Android Fragmentation is reaching breakpoint as 1 billion Android devices are 2 years outdated

Android Fragmentation is reaching breakpoint as 1 billion Android devices are 2 years outdated

Google introduced Android way back in 2008 on a single mobile device. However, the platform was designed to be freely available and adaptable so anyone can download the open source code and make own modifications to it. And that’s the start of Android’s massive success making it the most popular computing platform all over the globe. And at the same time, Google’s approach has also contributed to the development of a fracture user base. However, despite Android’s success, problems also arise and it seems like it’s only getting worse as time passes. It turns out that there are now over 1 billion Android devices on the loose that are running software that are more than two years out of date as of the most recent platform status update. All the details of the Android platform versions are posted publicly on the Android Developer website where you can see all the details as every Android platform versions report are updated almost every month. Hardware engineer Dan Luu was the one who estimated the 1 billion old Android devices. Luu used the rough numbers of active devices from Google to find out how many Android smart phones and tablets out there are running old versions of Android. And way back in May 2017, Google stated that it has crossed 2 billion active global devices. And as of today, half of the figure they’ve given in May are running Android 5.1 Lollipop and other ancient versions of Android – to think that Lollipop was launched early 2015.

Luu also noted that the adoption rate for newer Android version has been slowing down. Just a year ago, Android Nougat’s growth tracked several months behind the Android Marshmallow which was released a year before. With the latest report, it seems like Android Oreo is on the same path as Nougat. There are probably a few mechanisms for this trend like the fact that many OEMs are slow to release updates out the door. However, mobile vendors are still trying to improve this in the past few years. Usually, most phones take about a couple of months before it gets to its hands to a new update and it’s actually better than it was before which leads us to question why the newer versions are only getting smaller share.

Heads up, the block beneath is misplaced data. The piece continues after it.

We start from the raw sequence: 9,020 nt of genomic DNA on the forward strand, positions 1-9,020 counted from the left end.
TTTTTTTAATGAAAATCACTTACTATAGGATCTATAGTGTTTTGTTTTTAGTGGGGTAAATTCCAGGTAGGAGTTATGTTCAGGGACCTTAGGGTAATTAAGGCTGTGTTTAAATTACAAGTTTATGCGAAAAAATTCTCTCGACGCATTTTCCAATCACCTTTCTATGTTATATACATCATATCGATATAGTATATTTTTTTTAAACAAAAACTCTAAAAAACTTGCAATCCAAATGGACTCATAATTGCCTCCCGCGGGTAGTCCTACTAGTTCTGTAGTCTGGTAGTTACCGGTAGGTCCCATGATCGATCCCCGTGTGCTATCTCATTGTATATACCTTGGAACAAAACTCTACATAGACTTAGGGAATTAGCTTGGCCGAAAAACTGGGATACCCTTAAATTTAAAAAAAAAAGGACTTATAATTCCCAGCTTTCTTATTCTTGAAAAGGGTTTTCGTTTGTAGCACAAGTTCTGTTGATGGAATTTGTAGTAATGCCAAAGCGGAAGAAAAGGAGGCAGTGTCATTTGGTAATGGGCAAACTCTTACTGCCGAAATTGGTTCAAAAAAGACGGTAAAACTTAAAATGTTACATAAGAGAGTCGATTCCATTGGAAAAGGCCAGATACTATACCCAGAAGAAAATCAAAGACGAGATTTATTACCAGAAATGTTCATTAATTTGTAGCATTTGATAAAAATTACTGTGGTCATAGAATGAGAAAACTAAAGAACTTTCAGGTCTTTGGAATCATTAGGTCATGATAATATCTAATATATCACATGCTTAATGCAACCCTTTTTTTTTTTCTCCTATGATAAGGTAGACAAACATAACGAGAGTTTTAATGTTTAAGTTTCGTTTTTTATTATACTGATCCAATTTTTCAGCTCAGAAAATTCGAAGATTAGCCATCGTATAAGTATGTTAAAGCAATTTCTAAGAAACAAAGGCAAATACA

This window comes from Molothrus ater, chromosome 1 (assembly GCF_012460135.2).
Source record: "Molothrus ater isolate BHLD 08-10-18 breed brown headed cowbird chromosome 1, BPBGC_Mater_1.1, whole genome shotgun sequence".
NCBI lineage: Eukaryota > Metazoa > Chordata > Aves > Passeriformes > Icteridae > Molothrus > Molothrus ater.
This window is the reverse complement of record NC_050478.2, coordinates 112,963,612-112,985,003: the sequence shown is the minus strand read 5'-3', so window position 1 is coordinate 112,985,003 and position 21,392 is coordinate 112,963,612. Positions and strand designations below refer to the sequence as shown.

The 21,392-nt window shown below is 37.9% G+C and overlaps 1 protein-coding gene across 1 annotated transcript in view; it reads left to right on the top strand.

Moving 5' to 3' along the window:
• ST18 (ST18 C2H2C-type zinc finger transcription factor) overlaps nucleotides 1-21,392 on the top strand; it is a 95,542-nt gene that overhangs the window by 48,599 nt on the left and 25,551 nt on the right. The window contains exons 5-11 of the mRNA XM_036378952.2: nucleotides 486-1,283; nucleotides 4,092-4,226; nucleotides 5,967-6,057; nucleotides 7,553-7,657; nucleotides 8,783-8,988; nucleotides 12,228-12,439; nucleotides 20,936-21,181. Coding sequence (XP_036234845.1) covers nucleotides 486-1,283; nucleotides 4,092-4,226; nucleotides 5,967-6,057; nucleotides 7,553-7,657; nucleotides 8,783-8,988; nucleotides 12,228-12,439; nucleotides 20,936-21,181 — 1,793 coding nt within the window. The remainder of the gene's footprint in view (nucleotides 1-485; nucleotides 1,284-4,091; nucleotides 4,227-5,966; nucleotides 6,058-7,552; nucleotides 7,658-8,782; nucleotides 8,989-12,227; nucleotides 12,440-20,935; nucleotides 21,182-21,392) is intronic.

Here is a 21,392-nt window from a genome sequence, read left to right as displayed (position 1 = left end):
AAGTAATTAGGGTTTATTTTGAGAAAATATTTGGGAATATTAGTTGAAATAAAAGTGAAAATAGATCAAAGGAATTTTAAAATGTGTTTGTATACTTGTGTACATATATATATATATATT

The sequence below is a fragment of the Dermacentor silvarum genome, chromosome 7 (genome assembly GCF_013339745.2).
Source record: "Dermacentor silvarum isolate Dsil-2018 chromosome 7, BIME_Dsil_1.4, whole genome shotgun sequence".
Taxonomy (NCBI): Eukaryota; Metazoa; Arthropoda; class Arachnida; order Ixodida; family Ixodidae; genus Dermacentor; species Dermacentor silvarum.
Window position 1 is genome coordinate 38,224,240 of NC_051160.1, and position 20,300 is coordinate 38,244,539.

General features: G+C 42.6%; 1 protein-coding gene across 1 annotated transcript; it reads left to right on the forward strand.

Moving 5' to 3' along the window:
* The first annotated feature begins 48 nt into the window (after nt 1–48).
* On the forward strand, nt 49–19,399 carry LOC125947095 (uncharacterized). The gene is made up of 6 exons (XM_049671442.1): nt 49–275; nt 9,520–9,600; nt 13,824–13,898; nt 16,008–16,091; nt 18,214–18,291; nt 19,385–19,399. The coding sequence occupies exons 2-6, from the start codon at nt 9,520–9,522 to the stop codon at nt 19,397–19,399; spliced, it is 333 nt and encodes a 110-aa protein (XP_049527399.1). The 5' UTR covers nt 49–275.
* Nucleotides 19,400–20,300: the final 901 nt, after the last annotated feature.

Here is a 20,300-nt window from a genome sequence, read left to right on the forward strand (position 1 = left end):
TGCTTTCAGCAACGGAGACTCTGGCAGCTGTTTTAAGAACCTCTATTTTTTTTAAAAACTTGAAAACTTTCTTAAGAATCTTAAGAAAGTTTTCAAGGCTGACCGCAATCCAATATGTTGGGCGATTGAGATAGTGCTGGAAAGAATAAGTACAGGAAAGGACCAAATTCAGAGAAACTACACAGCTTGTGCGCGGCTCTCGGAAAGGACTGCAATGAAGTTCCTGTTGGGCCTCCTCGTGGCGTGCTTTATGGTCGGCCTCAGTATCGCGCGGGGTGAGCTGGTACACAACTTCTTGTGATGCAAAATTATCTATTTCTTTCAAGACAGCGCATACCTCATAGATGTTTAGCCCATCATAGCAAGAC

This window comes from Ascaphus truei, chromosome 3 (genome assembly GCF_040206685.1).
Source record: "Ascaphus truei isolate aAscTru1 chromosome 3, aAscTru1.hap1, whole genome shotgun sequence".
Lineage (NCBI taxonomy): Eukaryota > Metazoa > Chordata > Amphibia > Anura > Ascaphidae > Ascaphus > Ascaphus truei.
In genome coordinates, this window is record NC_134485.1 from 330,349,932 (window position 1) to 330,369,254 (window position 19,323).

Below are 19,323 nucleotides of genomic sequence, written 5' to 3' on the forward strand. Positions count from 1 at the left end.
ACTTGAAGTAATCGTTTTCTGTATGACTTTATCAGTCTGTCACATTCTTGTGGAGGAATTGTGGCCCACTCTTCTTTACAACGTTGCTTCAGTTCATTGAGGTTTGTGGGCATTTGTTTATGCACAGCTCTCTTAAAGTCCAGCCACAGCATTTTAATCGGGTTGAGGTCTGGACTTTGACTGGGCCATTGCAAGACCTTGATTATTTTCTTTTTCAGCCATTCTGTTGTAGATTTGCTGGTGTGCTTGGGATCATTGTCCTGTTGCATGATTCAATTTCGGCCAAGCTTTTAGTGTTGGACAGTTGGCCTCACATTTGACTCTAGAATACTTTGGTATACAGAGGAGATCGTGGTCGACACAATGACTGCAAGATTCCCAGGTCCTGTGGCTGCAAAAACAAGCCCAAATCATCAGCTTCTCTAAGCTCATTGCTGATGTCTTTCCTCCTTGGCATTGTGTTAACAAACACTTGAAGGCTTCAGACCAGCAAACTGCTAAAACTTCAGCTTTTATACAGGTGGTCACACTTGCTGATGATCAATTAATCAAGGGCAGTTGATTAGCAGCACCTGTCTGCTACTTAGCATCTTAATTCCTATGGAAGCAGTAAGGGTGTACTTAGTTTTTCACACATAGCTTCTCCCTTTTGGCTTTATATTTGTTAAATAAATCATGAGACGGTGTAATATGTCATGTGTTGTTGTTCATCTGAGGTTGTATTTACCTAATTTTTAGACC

In spite of various design changes which makes phones pretty much disposable like phones with non-removable batteries, hardware today is a bit more reliable than before. So if you want to use a smart phone for like three or four years, you might be able to do exactly that. Therefore, some users are most likely holding onto their phones a bit longer.

Another thing to take into consideration is the trend of increasingly inexpensive hardware – there are a vast number of super-budget Android phones sold on prepaid carriers that are running Android Lollipop and KitKat even which will never get any updates. In most cases, silicon vendors don’t even have any driver binaries for newer Android versions which definitely is not Google’s fault. So even though these phones are probably ancient as they were produced years ago, many people are still buying them as they are cheap. This is clearly a problem not only because such ancient phones lack latest and modern features for app developers but they are also insecure by the standards today. Without any security patches after a couple of years your smart phone could easily be exploited by visiting a malicious website. The good thing is that Google is not blind to this growing problem which is why in Android 8.0 Oreo the tech giant has added the Project Treble feature. Mobile devices that ship on Android Oreo have modular system images which make updates a tad bit easier and cost-effective.



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